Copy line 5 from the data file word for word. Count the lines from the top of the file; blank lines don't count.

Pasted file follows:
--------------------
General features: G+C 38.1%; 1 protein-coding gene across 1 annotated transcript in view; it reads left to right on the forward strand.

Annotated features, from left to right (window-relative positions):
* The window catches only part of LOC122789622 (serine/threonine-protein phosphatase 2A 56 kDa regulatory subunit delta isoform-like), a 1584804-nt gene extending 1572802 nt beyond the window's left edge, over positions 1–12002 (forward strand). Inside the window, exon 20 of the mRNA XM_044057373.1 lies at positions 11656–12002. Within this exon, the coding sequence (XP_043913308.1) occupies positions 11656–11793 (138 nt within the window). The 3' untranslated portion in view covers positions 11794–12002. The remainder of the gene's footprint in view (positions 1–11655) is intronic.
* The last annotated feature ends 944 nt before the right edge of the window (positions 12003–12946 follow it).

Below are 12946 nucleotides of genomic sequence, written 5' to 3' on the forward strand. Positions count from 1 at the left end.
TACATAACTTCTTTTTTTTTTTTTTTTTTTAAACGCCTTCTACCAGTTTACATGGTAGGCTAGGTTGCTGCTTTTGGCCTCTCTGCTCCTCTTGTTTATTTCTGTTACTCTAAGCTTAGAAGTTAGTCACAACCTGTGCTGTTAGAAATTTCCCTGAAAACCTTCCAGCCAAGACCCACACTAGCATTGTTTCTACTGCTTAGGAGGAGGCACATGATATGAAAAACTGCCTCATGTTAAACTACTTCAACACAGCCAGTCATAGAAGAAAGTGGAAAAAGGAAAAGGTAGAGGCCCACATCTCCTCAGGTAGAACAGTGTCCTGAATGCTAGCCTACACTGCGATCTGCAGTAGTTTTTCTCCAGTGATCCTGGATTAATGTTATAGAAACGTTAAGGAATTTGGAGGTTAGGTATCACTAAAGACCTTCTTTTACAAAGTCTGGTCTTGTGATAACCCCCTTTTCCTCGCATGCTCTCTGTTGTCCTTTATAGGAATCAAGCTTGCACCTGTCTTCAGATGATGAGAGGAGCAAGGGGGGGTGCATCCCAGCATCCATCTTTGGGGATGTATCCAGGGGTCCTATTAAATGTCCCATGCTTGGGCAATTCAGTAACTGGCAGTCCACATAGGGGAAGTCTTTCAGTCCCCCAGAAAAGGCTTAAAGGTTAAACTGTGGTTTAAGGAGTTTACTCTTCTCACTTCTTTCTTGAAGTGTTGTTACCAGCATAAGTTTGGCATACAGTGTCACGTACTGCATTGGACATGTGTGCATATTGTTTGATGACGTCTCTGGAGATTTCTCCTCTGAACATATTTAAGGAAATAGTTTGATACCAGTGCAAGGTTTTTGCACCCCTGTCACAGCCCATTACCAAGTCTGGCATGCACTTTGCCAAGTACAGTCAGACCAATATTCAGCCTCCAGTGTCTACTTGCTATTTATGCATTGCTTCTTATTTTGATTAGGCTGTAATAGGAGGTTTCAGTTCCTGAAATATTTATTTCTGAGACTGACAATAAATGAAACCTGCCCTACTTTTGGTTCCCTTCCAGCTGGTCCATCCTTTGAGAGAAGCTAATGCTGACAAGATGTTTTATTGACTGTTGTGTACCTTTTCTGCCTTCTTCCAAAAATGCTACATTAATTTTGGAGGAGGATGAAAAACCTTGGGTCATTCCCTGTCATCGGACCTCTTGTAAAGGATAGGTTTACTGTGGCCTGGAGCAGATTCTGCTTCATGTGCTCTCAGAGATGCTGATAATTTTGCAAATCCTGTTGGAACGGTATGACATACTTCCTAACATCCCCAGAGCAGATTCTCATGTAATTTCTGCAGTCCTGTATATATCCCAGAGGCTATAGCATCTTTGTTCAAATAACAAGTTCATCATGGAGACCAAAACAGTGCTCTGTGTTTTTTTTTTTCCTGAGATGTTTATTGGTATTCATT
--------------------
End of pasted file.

Below are 12946 nucleotides of genomic sequence, written 5' to 3' on the forward strand. Positions count from 1 at the left end.